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Empires of the Sand

Empires of the Sand

The Struggle for Mastery in the Middle East, 1789–1923

Efraim Karsh, Inari Karsh

ISBN 9780674005419

Publication date: 04/02/2001

Empires of the Sand offers a bold and comprehensive reinterpretation of the struggle for mastery in the Middle East during the long nineteenth century (1789-1923). This book denies primacy to Western imperialism in the restructuring of the region and attributes equal responsibility to regional powers. Rejecting the view of modern Middle Eastern history as an offshoot of global power politics, the authors argue that the main impetus for the developments of this momentous period came from the local actors.

Ottoman and Western imperial powers alike are implicated in a delicate balancing act of manipulation and intrigue in which they sought to exploit regional and world affairs to their greatest advantage. Backed by a wealth of archival sources, the authors refute the standard belief that Europe was responsible for the destruction of the Ottoman Empire and the region's political unity. Instead, they show how the Hashemites played a decisive role in shaping present Middle Eastern boundaries and in hastening the collapse of Ottoman rule. Similarly, local states and regimes had few qualms about seeking support and protection from the "infidel" powers they had vilified whenever their interests so required.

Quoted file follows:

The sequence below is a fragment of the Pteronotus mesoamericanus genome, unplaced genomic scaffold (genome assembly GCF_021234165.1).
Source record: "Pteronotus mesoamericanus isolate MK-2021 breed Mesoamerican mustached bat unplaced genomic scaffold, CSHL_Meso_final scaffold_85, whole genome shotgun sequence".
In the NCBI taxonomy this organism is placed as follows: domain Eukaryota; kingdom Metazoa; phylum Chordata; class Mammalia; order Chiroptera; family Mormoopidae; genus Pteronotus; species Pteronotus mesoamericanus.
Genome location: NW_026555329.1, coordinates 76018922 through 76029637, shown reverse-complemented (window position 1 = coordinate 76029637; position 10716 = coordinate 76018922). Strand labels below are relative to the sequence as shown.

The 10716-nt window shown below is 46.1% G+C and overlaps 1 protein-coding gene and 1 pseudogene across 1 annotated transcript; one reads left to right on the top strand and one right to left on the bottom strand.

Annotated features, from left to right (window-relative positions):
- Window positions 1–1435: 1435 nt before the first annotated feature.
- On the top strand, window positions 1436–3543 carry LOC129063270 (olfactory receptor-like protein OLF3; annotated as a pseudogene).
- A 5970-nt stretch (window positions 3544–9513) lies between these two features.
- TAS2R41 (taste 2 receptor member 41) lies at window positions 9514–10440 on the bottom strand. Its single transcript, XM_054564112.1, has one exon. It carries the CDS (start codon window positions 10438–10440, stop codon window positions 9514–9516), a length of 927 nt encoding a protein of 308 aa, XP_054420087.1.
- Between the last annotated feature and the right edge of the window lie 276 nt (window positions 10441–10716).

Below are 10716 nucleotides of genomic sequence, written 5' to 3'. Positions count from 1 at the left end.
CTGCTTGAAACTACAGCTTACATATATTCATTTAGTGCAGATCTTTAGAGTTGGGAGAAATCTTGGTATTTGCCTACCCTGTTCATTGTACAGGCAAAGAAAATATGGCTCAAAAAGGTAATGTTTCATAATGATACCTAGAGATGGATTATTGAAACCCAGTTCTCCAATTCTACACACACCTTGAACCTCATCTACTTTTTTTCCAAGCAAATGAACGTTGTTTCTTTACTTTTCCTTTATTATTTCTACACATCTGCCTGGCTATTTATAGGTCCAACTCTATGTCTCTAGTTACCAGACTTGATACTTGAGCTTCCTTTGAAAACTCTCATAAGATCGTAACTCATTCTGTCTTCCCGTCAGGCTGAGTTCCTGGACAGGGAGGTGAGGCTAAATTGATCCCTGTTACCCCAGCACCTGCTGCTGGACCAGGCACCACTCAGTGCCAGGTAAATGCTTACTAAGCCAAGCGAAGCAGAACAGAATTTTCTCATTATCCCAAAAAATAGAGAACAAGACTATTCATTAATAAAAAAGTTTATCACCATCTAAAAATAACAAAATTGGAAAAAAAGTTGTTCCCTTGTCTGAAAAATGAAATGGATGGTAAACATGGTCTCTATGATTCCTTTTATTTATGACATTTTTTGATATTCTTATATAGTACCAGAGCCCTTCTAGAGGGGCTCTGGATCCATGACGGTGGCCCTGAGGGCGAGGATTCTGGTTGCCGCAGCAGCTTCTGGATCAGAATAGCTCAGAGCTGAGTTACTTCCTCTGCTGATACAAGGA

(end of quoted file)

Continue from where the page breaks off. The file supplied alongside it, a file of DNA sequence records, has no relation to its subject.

Karsh and Karsh see a pattern of pragmatic cooperation and conflict between the Middle East and the West during the past two centuries, rather than a "clash of civilizations." Such a vision affords daringly new ways of viewing the Middle East's past as well as its volatile present.


  • A readable, scholarly re-examination of a long and complicated Middle Eastern history...The Karshes provide useful historical backgrounds to the emergence of independent countries in Egypt, Greece, the Balkans and former Danube principalities like Serbia and Romania. But the main purpose of this very detailed and broad-shouldered history is to revise many of the standard interpretations that have been given to Middle Eastern history over the last two centuries. Most generally the Karshes dispute the idea that the main events and developments in the region stem from the machinations of the great powers, especially Britain and France. The 'main impetus behind regional developments,' they write, was 'the local actors'...The authors write clearly and authoritatively and with great geographical sweep. They provide crisp and informed accounts of the main events involving the Ottomans and the rest of the world...Those who do not know much of these events will learn a great deal from this book, while specialists with views differing from the Karshes' will face a robust challenge to their interpretations.

    —Richard Bernstein, New York Times


  • Efraim Karsh is Professor and Director of the Mediterranean Studies Program at King's College, London.
  • Inari Karsh is a scholar of Middle East history and politics.

Book Details

  • 426 pages
  • 6-1/8 x 9-1/4 inches
  • Harvard University Press